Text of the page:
It does seem to come up in one non-serious episode in the the second season for the purpose of a gag, where Lelouch is outrun by Milly Ashford in a large, poofy dress. Otherwise, his lack of athleticism never seems to negatively affect him, except in comparison to the extremely fast and strong Suzaku, who seems to be inhumanly so. Oh, and he likes to skip gym class.
Kirito in Sword Art Online is a bit of a variation. His main flaw is supposedly his suicidal bravery; but whenever he tries to heroically defeat a foe that's no match for him, he succeeds, and his crazed self-destructive attack always turns out to be the best course of action. The characters who say that his behavior is foolish apparently just aren't sufficiently Genre Savvy.
It does come into play when he tries to solo the World Tree with crappy gear, when entire races have tried and failed to get through. Unsurprisingly, he fails. In an Inner Monologue, Kritio reflects that he's been acting as if he couldn't lose and is now paying the price for his arrogance.
In Angel Beats!, the other characters think Yui is a mediocre singer, especially if she tries to play a guitar at the same time. But her singing voice is that of LiSA, a talented pop vocalist (who does not attempt Hollywood Tone Deafness for the role), so this is kind of hard to believe.
In Servant × Service, Kenzou claimed he only in front of people with a remote-controlled, stuffed bunny robot due to crippling shyness. However, he otherwise does not appear to have this problem.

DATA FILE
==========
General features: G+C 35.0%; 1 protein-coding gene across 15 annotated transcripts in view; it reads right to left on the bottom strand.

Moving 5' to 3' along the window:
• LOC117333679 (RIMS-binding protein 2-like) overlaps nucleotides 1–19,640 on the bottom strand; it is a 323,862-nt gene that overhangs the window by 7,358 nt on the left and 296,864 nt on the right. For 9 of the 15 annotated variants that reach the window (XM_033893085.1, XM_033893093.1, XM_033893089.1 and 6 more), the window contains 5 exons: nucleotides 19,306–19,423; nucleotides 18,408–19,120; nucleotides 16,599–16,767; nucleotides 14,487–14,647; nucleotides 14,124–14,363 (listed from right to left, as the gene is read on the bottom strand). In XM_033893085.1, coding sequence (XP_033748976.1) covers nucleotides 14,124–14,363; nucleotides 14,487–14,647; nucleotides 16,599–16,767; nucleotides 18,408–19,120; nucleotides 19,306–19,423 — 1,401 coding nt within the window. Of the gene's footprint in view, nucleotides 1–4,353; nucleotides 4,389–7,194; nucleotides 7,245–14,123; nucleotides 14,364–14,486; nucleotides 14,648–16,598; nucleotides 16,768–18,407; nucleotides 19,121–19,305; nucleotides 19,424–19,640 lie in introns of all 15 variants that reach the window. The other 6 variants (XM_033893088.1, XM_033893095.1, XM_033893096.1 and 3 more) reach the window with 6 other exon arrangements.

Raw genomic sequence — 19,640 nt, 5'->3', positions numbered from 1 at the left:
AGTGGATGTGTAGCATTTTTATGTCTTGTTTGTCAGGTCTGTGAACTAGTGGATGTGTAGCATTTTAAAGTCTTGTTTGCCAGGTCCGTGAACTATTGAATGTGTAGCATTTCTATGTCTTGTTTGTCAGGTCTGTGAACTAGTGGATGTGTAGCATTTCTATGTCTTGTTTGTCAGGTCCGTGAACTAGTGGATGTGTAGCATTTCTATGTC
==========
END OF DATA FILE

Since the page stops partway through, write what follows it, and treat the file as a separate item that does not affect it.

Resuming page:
X-Men villain Sabretooth is color-blind. If you just said "Really?" that's because it hasn't come up in decades.
When "he" first appears in New Avengers a sharp-eyed reader might notice that the mysterious character Ronin seems to be ignoring Spider-Man and Iron Man. This makes sense when it's revealed that Ronin is actually Echo - a deaf woman - who can't lip-read someone whose mask/helmet covers their mouth ... unfortunately, once that's revealed, Echo's deafness seems to go away; she even replies to comments made by people facing away from her.
In The Umbrella Academy, Alison, The Rumor, is described as being narcissistic. Now, we have never seen her being narcissistic on her adult ages, nor on her younger years. That she lost her narcissism growing up, could be acceptable.
Averted heavily in The League of Extraordinary Gentlemen, Quatermain is called a drug addict, and he is a drug addict; he spends weeks going through painful withdrawal, abandons his first mission to go buy drugs, and he outright states that Jekyll's presence was the only thing stopping him from using when they walked into an opium den. Even over a century later he quickly regresses to using when Mina disappears.
An early Superman Christmas story shows us an older boy who's supposed to be spoiled and unappreciative of his wealth, but the actual writing shows him as no worse than sheltered, and far from being unappreciative of his many toys, he's surfeited, and wants to move on to real things, which is perfectly normal and reasonable for a twelve year old.
Zipi y Zape: The twins have bad publicity and some stories show the citizens running away in panic from Zipi and Zape as if they were terrorists or horrible monsters. In reality, Zipi and Zape are two of the nicest characters in the comics, and they always want to help people.
Besides, their father is always telling off his children how they are going to fail at every possible way in their life. He doesn't seem to realizehowincrediblyintelligent they are. Come on, in one story they even managed to create a vaporizer able to enlarge or shrink objects!
The bad publicity may be due to Characterization Marches On. In earlier stories, the twins were slightly more mischievous and more prone to perform pranks such as tying cans to dog tails. In later stories (the ones that are easier to find and everyone remembers), this trait is dropped, but the citizens' reaction to their pranks isn't.
A Pikachu in Love gives us the other Pokemon considering Pikachu the 'teachers pet' of the team due to being Ash's favorite. At most, this is only elaborated on once or twice, and we don't see any of the other Pokemon in the fic treating him as such.